Suzanne E. Smith
Suzanne E. Smith specializes in African American history with a particular interest in exploring how the history of African American entrepreneurship can transform our understanding of African American culture. She regularly teaches courses in African American history, American popular music, and civil rights and citizenship. Her first book, Dancing in the Street: Motown and the Cultural Politics of Detroit (1999), examines Motown and its relationship to the black community of Detroit and the civil rights movement. Her second book, To Serve the Living: Funeral Directors and the African American Way of Death (2010), explores the central role of funeral directors in African American life. She has given numerous radio and television interviews as well as public lectures at the Rock and Roll Hall of Fame, the Berklee College of Music, and the National Funeral Directors Association annual meeting. She has also contributed to various documentary projects including "Rachel Carson's Silent Spring" for pbs "American Experience," and "I’ll Make Me A World: African American Arts in the Twentieth Century." Her current research focuses on the history of African American religion in modern America.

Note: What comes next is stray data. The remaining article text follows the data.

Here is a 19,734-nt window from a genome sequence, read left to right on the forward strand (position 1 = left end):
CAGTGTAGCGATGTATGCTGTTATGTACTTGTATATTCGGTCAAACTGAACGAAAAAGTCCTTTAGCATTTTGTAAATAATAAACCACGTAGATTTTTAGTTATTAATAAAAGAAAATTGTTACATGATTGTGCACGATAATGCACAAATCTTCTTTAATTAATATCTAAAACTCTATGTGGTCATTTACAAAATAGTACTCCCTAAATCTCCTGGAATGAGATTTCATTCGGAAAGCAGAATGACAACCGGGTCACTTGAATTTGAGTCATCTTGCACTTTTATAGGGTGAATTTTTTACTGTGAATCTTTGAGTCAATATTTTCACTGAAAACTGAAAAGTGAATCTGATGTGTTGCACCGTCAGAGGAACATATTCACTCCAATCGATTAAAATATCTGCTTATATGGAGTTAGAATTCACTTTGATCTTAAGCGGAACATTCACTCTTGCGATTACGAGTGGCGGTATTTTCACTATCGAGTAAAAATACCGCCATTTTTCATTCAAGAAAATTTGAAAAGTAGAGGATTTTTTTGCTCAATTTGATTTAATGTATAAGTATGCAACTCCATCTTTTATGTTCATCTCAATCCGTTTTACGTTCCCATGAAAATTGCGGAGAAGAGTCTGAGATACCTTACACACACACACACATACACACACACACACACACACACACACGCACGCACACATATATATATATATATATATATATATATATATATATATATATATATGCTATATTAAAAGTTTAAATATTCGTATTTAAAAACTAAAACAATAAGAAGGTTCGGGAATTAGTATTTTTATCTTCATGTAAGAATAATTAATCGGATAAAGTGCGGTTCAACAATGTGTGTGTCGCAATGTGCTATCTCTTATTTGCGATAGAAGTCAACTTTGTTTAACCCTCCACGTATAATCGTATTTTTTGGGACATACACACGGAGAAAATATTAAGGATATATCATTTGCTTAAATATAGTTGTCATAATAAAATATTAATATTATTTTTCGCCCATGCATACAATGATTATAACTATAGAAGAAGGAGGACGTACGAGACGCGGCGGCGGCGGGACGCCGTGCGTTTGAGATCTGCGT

- "Can't Forget the Motor City": Remembering Detroit's Past through Its Music
- "Dancing in the Street": The Politics of Motown Music
- "My Man's an Undertaker": Funeral Directors in African American Life
- "Single Girl, Married Girl": Feminism in Country Music